“That’s been our biggest focus in terms of finding good dealers and keeping good dealers, which is more important — I want to stay married, I don’t want to get married,” Odwarka said. “We want good coverage. We want to be easily reachable in every major metro, but I’d much rather have one dealer doing twice the business than two dealers doing half the business.”
The reason for this is twofold. First, this way they remain a bigger part of the dealership’s overall business and thus get more share of mind; second, they don’t carry a hidden cost by being an irritant to the dealer principal and management because the brand is a part of regular business, even if there are three or four other brands on the floor, Odwarka said.
Another piling used in shoring up a strong dealer base is simply offering a reliable performance motorcycle that people want to buy at a price that’s fair. This includes offerings in Husky’s core off-road market and some street-friendly models. To this end, the OEM is offering some bikes with built-in value and others that borrow from the BMW motorcycles’ platform, but carry a distinctive Husky flair. All are built with a bent toward performance, much like the brand’s earliest models.
For instance, the company’s two-stroke CR125 models come with a free 144cc top-end bore kit. “I think we as an industry have done a disservice to the gap in age and rider size from coming off an 85cc minibike and onto a 250F,” Odwarka said. “How do we bridge that gap? The way we’ve done it is price. The W125 and CR125 are priced super-aggressively and include the free 144 kit. So you’ve got two bikes.”
Other models include the Nuda 900 and 900R, a bike built around a hot-rod version of BMW’s F800 engine. While not available in the U.S. (Yet. The street market isn’t strong enough to justify the cost of homologation, Odwarka noted.), the bike has garnered almost universal praise from the world’s motorcycling press.
And then there are the new models for 2013, the TR650 Terra (shown here) and TR650 Strada (shown above). For these dual-purpose bikes, Husky tweaked BMW’s GS650S engine to crank out bit more horsepower. Eastman says that the brand is launching a whole marketing campaign for the bikes across print, digital and social mediums.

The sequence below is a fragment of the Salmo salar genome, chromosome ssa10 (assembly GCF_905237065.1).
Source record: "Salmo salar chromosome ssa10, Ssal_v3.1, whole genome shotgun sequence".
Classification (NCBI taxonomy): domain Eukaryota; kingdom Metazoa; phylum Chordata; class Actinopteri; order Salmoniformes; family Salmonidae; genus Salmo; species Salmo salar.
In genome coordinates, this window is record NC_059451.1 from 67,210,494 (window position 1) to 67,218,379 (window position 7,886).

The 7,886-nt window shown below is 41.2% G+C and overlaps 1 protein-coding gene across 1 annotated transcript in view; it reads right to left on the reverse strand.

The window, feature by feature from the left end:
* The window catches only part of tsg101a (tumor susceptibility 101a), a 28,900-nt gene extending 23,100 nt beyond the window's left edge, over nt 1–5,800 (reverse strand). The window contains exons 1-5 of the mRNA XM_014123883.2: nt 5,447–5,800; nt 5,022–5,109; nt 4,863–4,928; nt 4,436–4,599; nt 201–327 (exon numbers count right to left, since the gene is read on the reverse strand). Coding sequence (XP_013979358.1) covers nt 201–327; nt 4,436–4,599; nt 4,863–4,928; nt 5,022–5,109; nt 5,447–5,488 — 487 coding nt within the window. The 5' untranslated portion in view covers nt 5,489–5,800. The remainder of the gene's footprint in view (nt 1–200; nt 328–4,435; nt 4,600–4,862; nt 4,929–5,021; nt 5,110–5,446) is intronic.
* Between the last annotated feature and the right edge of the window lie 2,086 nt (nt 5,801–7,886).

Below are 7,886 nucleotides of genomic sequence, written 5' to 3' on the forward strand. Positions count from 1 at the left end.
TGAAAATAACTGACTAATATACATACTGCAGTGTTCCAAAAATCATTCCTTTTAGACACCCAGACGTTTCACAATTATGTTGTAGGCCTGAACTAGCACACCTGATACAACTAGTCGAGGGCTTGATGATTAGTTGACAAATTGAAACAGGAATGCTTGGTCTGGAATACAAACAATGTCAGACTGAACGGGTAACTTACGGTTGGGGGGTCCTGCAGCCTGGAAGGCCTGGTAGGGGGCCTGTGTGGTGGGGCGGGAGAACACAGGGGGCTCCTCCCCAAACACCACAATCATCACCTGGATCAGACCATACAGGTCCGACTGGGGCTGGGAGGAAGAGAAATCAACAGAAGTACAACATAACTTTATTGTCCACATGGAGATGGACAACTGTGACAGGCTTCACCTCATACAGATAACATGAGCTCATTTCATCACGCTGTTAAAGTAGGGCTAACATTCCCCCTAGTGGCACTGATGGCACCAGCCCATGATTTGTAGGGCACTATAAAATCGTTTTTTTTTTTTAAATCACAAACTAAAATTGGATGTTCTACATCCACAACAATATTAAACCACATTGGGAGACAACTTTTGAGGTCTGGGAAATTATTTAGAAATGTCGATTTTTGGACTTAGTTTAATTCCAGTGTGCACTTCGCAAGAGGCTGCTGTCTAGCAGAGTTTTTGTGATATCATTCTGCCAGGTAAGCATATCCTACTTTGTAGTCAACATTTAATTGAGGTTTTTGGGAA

The quality of the bikes is one of the reasons dealer Bill Comegys took on the line earlier this year at Grand Prix Motorsports, a Dealernews Top 100 dealer in Littleton, Colo.
In fact, when Dealernews contacted Comegys, he had just spent the weekend trail riding with some friends on four of the models.
“Honestly, it was one of the best dirtbikes I’ve ever ridden in my life,” Comegys said. “They were easy to ride and had tons of power. I’m not really good in the dirt, but I’ve never ridden a bike that’s as easy to ride as that 310.”
“Honestly, it was one of the best dirtbikes I’ve ever ridden in my life."
-- Bill Comegys, Grand Prix Motorsports
Comegys brought on the line because of the BMW ownership, saying that the BMW financial backing is huge for getting customers on bikes. He added that during the recent dealer meeting, Husky management made an effort to listen to the problems and concerns of their dealers.
So far, customer reaction has been positive. “As far as selling that type of bike (endure/trail), we’re not selling any others,” he said. “We’re just selling the Husqvarnas.”
NEW TECHNOLOGIES. Next on the list is the “clean sheet” stuff, models designed specifically for Husqvarna, using proprietary motors and designs developed with the full backing of BMW’s engine and drivetrain expertise, and high-tech benchmarks. Think direct-injection gas motors, off-road ABS and other trick bits.
All would feature the heritage of the Husqvarna brand, much like the company’s concept Baja and Moab models that it unveiled over the last two years or so. But there won’t be any modern-retro designs, just more of capturing some of the vibe that got folks interested in the brand in the first place, Eastman noted.
The idea is to build the Husqvarna brand of the future, he added, one that includes the memories of Steve McQueen and Malcolm Smith tearing it up along the beach as much as it involves AMA Hare Scrambles champ Cory Graffunder and a league new riders discovering the brand.
“The World is ours for the taking – we only see opportunity,” Eastman said. “Moving forward our challenge continues to be proving to dealers and consumers that selling and owning a Husky is a safe bet. We have a great brand and we need to continue to prove each day that we are one you can trust.”